Suggestion: don’t call the method directly from Assert.AreEqual(...). Introduce a temp variable instead. (This relates back to the 3A test pattern.)

Aside: Test structure

  • One possibility: Each project, e.g. Demo.Logan, has tests Demo.Logan.Tests. Benefit: they’re next to each other in Solution Manager.
  • Test files: one file per tested class?
    • That’s a good way to do it. Aim for a convention like MyClassTests so it’s easy to find.
    • If you have multiple test classes for one test, make multiple classes.
    • Consider nested classes: making a MyClassTests, and putting nested classes, one per feature. Make the nested classes be the TestFixtures.
      • Be careful of readability, though.
      • Roy said his preference would be to keep one test class per source file, rather than using nested classes to put them all in one file.
      • Decide for yourself whether you’d prefer one class per file, or all tests for one class in one place.

Enforce test isolation

  • No dependency between tests!
  • If you run into an unintended dependency between tests, prepare for a long day or two to track it down
  • Don’t run a test from another test!
  • You should be able to run one test alone…
  • …or all of your tests together…
  • …in any order.
  • Otherwise, leads to nasty “what was that?” bugs
  • Almost like finding a multithreading problem
  • The technical solution (once you find the problem) is easy. That’s why God created SetUp and TearDown. Roll back any state that your test changed.

Avoid multiple asserts

  • Like having multiple tests
  • But the first assert that fails — kills the others. If one test fails, the others still run. Asserts aren’t built that way.
  • Exception: testing one big logical thing. Might have three or four asserts on the same object. That’s possible, and doesn’t necessarily hurt.
  • Consider replacing multiple asserts with comparing two objects (and also overriding ToString so you can see how they’re different when the test fails).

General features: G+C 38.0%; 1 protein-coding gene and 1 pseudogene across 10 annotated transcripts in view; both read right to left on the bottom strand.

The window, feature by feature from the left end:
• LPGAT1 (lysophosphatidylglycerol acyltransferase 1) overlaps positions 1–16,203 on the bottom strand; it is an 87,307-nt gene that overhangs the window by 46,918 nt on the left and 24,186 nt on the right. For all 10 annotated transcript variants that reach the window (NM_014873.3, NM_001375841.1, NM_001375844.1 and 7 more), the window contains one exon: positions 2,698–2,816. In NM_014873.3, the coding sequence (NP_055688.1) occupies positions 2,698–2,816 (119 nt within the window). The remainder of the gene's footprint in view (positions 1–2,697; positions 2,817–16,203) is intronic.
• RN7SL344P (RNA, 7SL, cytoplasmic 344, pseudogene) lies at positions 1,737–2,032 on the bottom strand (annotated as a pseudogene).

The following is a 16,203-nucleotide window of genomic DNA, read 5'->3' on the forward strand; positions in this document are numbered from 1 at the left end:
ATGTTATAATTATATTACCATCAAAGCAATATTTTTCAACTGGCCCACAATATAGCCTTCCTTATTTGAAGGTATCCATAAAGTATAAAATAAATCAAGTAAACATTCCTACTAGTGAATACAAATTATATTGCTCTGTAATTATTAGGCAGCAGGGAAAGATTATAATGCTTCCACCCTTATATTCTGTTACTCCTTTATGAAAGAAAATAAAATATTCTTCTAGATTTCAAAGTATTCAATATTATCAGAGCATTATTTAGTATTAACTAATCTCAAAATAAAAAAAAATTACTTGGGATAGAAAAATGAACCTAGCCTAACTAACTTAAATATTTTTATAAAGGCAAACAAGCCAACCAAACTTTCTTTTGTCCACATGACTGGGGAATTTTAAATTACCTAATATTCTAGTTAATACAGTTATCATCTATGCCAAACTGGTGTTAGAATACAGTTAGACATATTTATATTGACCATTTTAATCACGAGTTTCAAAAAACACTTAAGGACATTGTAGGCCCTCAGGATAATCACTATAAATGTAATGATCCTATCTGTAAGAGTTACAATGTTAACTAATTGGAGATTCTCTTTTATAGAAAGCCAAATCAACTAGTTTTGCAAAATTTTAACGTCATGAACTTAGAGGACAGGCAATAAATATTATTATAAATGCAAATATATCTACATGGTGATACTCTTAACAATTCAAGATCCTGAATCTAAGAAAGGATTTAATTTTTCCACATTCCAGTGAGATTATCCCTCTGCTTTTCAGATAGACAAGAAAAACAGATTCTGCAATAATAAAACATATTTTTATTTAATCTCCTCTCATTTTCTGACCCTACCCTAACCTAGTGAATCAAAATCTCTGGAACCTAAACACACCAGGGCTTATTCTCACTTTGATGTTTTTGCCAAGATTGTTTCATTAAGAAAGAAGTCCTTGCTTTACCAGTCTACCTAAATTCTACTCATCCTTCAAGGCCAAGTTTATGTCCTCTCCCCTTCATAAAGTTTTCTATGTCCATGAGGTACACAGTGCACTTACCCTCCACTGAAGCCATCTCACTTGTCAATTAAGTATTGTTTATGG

• My experience: this doesn’t work well when the objects get really big and complicated. Could work well for small objects, though.
  • Hard to name
  • You won’t get the big picture (just some symptoms)

Don’t over-specify

  • Interaction testing is risky
  • Stubs -> rule. Mocks -> exception.
  • Mocks can make you over-specify.
  • “Should I be able to use a stub instead of a mock?”
    • A stub is something you never assert against.
  • There’s only one time when you have to use mocks: when A calls a void method on B, and you have no way to later observe what B was asked to do. Then you have to mock B and verify that it was called with the right parameter.
    • If the other class does return a value, then you can test what your class did with that result. You’re testing your class, after all, not that other object — that’s why you’re faking it.

Readability

  • If you do another test that tests basically the same thing, but with different parameters, he suggests appending “2” to the end of the test name. But that’s assuming you already have a really good naming convention for the base test name! (Remember the serial killer.)
  • Bad: Assert.AreEqual(1003, calc.Parse("-1"));
  • Better:
int parseResult = Calc.Parse(NEGATIVE_ILLEGAL_NUMBER);
Assert.AreEqual(NEGATIVE_PARSE_RETURN_CODE, parseResult);
  • If you can send any kind of number, and the specific value you pass doesn’t matter, either use a constant, or use the simplest input that could possibly work (e.g. 1).

Separate Assert from Action

  • Previous example
  • Assert call is less cluttered

Leave a Reply

Your email address will not be published. Required fields are marked *